RJ is capable of five-star writing, we've seen that at the start of the series, if this is his first step on the way back to that level of writing, let's hope book ten will be a bigger step.
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Format: Mass Market Paperback
If you have read the preceding couple of books you will know what to expect: shawls are twitched, glares are hard/flat/augers, women will be unable to understand men and men will misunderstand woman and, of course, nothing much will happen in 678 pages. If you are a fan of large passages describing clothing and camp sites in the greatest of detail, you will love this book.
If however, you read the first 6 books in this series and loved the truly superb stories of believable characters in difficult situations who demanded your attention then this book is not only a waste of money but also a waste of time. A 20 page synopsis would provide you with as much as you need to understand what will happen next. Apart from the last chapter, which is one of the strongest chapters in terms of storyline advancement in all the books, this book is blatant padding.
I can’t help but get the feeling that the author planned to write 12 books irrespective on whether the story deserved it. So this book became a spacer.
After reading the first 6 books, I would have thrust one in your hand if you hadn’t read it before, absolutely sure that you were missing out. Now, I wouldn’t give it to anyone unless I wanted them to stop reading altogether.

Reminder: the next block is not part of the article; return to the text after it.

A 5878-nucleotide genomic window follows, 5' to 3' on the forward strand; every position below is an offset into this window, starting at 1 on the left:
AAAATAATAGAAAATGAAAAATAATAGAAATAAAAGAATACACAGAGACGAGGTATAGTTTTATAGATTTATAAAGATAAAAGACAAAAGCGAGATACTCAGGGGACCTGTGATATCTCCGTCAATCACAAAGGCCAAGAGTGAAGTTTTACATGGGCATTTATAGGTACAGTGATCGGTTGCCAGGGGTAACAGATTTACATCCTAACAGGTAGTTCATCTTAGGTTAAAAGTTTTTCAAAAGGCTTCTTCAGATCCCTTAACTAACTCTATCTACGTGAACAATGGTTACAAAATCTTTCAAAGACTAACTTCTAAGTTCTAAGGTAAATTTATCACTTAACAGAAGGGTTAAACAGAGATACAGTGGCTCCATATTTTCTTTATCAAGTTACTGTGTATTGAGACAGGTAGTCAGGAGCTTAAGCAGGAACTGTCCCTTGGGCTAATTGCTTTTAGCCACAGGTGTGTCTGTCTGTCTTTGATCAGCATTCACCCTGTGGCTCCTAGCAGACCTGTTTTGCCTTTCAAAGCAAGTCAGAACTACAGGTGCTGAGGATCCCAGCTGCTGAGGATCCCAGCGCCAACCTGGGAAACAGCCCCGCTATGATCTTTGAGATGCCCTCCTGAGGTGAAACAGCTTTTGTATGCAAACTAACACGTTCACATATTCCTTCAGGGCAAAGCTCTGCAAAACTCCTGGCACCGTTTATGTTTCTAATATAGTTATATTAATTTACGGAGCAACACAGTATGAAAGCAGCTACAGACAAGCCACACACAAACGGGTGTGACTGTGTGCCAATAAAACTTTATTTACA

Because of this, I recommend that you borrow this book instead of buying it, or only buy it if you want to complete the set.
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By A Customer on 18 Jun. 2002
Format: Mass Market Paperback
Throughout history there have been many examples of an author or artist dying before they could complete their great work or masterpiece. There have been none however where the entire audience of an artist has died before the work could be completed. In The Wheel of Time, Mr.Jordan may well set this precedent.
I cannot remember when exactly I began reading this epic, it was certainly not in this millennia (ok, that's harsh). So far, with the exception of Path of Daggers I have enjoyed every word, every chapter but even now the whirl of new characters appear and disappear as quickly as my hopes of ever finding an end to this saga. It confuses me to the point where I have to read each book twice before I can move on to the next. The plot has become so convoluted that it truly will be a work of genius for Mr. Jordan to extricate himself from the levels of complexity he has built up over 10 years of writing to finally bring our heroes and heroines to their final glory. Even if poor old Rand will ever survives the final encounter with the Dark Lord, he will surely be up in court for bigamy.
Hurry up Robert, they are never going to make a film of it so we readers are all you've got !!